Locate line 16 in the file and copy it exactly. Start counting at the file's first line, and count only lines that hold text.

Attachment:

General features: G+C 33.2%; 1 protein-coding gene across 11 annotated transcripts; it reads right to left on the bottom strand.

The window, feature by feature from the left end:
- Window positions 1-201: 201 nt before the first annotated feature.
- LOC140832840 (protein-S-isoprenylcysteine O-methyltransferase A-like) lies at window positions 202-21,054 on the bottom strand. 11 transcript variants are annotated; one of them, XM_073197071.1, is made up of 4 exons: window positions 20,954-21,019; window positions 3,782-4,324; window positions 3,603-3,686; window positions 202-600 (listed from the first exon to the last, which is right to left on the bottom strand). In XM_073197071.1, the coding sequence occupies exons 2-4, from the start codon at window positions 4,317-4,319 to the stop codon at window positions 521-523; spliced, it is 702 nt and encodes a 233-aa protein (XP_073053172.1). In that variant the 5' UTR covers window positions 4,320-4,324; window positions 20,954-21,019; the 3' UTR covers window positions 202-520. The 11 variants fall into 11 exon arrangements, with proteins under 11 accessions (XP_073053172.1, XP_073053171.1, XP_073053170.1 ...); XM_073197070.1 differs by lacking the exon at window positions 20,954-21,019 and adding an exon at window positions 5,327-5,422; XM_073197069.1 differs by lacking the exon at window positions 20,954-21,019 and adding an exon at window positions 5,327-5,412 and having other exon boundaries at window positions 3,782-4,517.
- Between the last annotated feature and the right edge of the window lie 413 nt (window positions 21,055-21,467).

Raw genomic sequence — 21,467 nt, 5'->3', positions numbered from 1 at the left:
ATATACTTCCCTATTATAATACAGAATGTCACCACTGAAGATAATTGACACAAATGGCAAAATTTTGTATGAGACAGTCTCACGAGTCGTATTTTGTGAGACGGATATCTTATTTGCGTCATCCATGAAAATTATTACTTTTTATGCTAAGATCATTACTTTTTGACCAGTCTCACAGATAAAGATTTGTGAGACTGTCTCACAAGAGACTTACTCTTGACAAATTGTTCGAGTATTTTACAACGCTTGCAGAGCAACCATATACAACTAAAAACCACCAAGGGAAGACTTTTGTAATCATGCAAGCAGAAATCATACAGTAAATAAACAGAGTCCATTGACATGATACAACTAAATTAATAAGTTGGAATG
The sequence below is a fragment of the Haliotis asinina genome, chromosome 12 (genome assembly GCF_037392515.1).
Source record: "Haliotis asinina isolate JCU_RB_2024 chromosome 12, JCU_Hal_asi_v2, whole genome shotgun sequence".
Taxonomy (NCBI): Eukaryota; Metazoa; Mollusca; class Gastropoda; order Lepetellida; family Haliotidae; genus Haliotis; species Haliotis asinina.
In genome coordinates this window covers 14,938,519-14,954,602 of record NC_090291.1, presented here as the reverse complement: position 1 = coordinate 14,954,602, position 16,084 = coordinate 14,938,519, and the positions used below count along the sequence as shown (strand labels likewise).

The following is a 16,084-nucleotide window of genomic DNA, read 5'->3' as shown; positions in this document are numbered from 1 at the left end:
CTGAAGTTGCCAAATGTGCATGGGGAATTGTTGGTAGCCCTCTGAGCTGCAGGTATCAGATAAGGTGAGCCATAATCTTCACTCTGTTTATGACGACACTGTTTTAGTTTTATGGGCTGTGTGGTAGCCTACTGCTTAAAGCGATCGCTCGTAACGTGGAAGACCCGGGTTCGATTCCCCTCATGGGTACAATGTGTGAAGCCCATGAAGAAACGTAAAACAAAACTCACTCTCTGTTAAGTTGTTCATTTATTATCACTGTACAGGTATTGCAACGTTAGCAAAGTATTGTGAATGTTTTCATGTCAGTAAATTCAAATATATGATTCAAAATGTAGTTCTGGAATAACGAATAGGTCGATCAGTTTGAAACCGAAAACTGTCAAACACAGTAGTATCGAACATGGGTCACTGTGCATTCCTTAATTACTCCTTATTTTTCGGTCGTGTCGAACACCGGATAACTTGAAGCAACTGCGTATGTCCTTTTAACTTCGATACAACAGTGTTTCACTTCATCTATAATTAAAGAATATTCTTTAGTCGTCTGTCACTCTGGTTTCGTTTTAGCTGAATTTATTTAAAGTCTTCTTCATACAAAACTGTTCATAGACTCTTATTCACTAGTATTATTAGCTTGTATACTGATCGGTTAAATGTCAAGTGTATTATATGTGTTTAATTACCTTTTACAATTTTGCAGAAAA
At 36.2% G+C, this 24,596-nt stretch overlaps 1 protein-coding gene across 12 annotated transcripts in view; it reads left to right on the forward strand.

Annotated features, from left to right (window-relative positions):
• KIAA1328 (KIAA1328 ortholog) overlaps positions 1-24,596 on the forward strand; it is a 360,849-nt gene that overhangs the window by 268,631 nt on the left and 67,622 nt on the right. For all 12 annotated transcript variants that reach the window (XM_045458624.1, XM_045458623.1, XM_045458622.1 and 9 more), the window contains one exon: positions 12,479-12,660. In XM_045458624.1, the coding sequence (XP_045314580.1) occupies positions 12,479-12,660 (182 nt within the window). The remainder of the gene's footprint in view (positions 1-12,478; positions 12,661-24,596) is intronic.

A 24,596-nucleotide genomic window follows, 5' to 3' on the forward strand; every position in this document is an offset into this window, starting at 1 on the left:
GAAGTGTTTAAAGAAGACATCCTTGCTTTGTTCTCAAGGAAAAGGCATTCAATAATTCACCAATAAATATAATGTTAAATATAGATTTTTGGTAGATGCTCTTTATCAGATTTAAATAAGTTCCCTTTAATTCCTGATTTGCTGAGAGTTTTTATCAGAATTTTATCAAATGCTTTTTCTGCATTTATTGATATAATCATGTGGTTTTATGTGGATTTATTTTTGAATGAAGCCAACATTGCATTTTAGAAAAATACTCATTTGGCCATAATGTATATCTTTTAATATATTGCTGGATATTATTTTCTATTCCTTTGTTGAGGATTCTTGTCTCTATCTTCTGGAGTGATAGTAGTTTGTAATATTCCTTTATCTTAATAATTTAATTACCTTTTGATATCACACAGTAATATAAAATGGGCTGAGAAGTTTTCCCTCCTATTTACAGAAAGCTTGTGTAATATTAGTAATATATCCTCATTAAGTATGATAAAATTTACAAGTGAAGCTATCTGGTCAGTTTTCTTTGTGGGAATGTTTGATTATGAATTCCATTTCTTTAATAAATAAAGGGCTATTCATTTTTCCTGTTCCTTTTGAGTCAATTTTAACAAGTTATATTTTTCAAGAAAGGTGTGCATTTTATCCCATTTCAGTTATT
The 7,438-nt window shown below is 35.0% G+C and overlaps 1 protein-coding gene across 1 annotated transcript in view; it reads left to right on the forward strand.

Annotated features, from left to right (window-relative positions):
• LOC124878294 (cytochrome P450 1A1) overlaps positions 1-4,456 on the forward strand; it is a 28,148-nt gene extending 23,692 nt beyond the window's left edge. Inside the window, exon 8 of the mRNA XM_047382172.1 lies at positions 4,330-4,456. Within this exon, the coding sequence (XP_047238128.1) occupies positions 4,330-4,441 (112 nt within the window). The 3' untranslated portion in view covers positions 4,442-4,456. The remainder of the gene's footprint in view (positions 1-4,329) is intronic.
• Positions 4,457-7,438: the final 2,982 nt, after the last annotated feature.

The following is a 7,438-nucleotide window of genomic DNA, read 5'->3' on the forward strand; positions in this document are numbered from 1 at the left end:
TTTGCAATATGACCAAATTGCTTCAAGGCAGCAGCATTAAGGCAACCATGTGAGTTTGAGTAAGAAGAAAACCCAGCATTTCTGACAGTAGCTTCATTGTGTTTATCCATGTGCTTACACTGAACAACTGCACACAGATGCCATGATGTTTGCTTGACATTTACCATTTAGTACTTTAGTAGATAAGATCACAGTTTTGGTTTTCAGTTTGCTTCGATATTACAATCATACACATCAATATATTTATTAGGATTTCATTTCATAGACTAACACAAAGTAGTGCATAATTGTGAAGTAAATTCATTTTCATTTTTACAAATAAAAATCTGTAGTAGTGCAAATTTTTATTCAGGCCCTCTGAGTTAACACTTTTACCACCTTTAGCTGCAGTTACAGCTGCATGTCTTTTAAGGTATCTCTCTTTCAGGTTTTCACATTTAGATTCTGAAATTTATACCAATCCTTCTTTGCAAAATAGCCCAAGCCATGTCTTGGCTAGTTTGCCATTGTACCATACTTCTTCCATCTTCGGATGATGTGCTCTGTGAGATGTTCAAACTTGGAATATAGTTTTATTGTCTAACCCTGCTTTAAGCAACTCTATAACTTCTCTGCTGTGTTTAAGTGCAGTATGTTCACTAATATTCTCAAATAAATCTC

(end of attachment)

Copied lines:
• KIAA1328 (KIAA1328 ortholog) overlaps positions 1-24,596 on the forward strand; it is a 360,849-nt gene that overhangs the window by 268,631 nt on the left and 67,622 nt on the right. For all 12 annotated transcript variants that reach the window (XM_045458624.1, XM_045458623.1, XM_045458622.1 and 9 more), the window contains one exon: positions 12,479-12,660. In XM_045458624.1, the coding sequence (XP_045314580.1) occupies positions 12,479-12,660 (182 nt within the window). The remainder of the gene's footprint in view (positions 1-12,478; positions 12,661-24,596) is intronic.